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To free his hands for whatever may confront, Zhera’ rigged a carry- net for the child, who counted and made play-speech with his mother behind. As the day passed, they pressed up the path into the towering walls, cool and wet with recent rains and leftover dew. Through night they struggled on, away from the dread of the Northplains, toward home, stopping for brief rest and to assess the way, altered as it was by starlight and shadow. Before dawn they reached the small out-carved place that hid them from the strange men, and there they slept until the sun was high over head.

When Izilba awoke to nurse Dyacôm, who had slept as she slept – a blessing that held forth safe travels to come – she listened in the dark for the steps of Zhera’, beyond the cavern outside. Only the suck of Dyacôm echoed off the arching stone, as water falling into a shallow basin. The child cried out, and soothing him with soft words and a sleeping song, her other hand felt for the sword, again hot, but black; a shadow amid the holes of Arda. Approaching voices could be heard, whispered, halting as if listening., and footsteps could be heard descending the path, heavy but careful, booted perhaps and unskilled in stealth.

With a whip of rope, a sound like the strike of a viper, the footsteps became screams, rising, and she smiled. With child on hip, Izilba crept out of the grotto, nearly bumping her head against a man hanging upside down, gagged and hooded. He was tied one-half of a bandit’s bounty, head to tail, with a second, heavier man; both facing out, but neither able to see nor speak.

“Caught our dinner, O witch-master,” he said, signaling her to pinch Dyacôm. “Man-fat to follow the man-baby I’ve already prepared,” and the child sent out a shriek of pain. The men wiggled and fought against their bonds, while Zhera’ examined their packs and holdings, finding in them fire-starters, a sling, small shafts for a light bow, rope (poorly wound), and other common fare of plainsfolk on a walkabout of no distinct purpose. Enough dried meat for a day, a little water, fruit and nuts, he added to their store. Feeling them as if a butcher designing a feast, along the seams of muscle and bone, Izilba spoke Adunaic to them and bade them thrash twice if they understood, thrice for dissent. She asked if they had come from the northward plains, and they dissented, being, she learned by tedious inquiry, of further inland, originally. “Laborers on a jaunt,” she explained to Zhera’ in their own colloquial Westernesse.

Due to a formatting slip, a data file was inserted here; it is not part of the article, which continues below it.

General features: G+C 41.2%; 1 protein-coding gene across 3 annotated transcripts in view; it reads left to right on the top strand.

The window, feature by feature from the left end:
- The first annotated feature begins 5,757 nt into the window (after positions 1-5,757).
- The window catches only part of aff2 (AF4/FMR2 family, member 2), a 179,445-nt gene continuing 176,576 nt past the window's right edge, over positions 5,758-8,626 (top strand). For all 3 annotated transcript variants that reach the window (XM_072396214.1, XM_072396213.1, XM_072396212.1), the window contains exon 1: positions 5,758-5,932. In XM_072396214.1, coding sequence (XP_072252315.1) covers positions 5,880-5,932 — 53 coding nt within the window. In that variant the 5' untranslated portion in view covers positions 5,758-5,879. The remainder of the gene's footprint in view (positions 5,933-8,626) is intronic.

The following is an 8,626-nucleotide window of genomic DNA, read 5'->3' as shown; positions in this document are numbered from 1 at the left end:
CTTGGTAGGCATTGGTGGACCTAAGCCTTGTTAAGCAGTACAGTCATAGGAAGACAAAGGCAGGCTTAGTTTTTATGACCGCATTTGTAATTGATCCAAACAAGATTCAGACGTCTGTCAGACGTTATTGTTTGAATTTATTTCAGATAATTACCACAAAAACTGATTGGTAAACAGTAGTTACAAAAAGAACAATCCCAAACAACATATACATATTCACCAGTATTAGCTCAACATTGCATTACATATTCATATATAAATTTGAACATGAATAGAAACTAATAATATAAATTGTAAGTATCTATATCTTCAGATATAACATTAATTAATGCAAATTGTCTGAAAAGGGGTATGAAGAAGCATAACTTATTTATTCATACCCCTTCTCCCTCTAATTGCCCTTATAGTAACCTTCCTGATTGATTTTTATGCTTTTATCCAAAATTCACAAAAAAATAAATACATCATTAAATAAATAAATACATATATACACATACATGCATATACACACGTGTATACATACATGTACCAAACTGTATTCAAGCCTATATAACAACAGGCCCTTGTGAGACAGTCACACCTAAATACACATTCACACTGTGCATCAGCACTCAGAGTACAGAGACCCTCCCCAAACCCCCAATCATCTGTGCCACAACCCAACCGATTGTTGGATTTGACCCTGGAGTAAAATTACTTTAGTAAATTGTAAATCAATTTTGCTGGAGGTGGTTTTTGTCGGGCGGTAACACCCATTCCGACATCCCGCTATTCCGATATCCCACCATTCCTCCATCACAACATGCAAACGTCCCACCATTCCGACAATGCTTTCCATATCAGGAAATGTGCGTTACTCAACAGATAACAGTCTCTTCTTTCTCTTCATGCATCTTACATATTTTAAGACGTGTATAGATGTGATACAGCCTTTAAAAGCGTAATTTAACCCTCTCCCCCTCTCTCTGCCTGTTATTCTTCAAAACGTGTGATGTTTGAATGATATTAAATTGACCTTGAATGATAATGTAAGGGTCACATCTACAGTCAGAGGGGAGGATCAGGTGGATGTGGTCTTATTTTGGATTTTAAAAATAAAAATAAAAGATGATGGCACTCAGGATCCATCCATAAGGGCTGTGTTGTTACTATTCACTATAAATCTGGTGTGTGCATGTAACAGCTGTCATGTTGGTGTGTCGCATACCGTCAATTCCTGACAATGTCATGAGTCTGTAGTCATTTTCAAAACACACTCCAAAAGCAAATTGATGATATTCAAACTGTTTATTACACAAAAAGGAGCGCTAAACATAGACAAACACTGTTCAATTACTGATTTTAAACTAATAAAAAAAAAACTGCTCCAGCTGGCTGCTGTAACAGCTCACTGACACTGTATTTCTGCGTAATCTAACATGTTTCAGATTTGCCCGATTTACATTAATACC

She learned from them they had fled a spectral form, a “Shadowlending,” before the onslaught of fog in the middle of the night, three days previous. From a hiding place in the falls of rocks on the hills northfacing the range of mountains, they’d heard horror- shrieks, cutting and hacking, screams, battle, and then a dreadful hum-chant, as the sound of bodies stacked and (slap) sliding carried on til dawn. Enough fog passed to let the men wander up the way, which they held had brought them to this descent, on the far shore; seeing not the circle they had drawn, that would pull them out again whence they fled.

She whispered to Zhera’. He consented, suddenly screaming as if run through by a treacherous sword. Then Izilba, child on hip grinning at his father’s game, cut the bonds at the wrist (tied with their own poor lashing), and then swung Makhamôd [Makmahôd] under their heads, and drew it slowly down each man’s legs, halting briefly at the crotch, and poking gently each stomach in turn, all while Zhera’s shrieks died out; and he took Dyacôm, to stand upon a small, high perch. She asked the men if they served the shorefolk, bringing them flesh to burn, or slaves to work or ship east. She asked if they knew any among the fold they had fled who did so, and after brief searching out, one man revealed he knew of several women that had been lost recently, and their men said naught of it. At this, Izilba cut them down, warning them to run or be eaten by the witch- elf of Stoneway, web-spinner and maker of undead.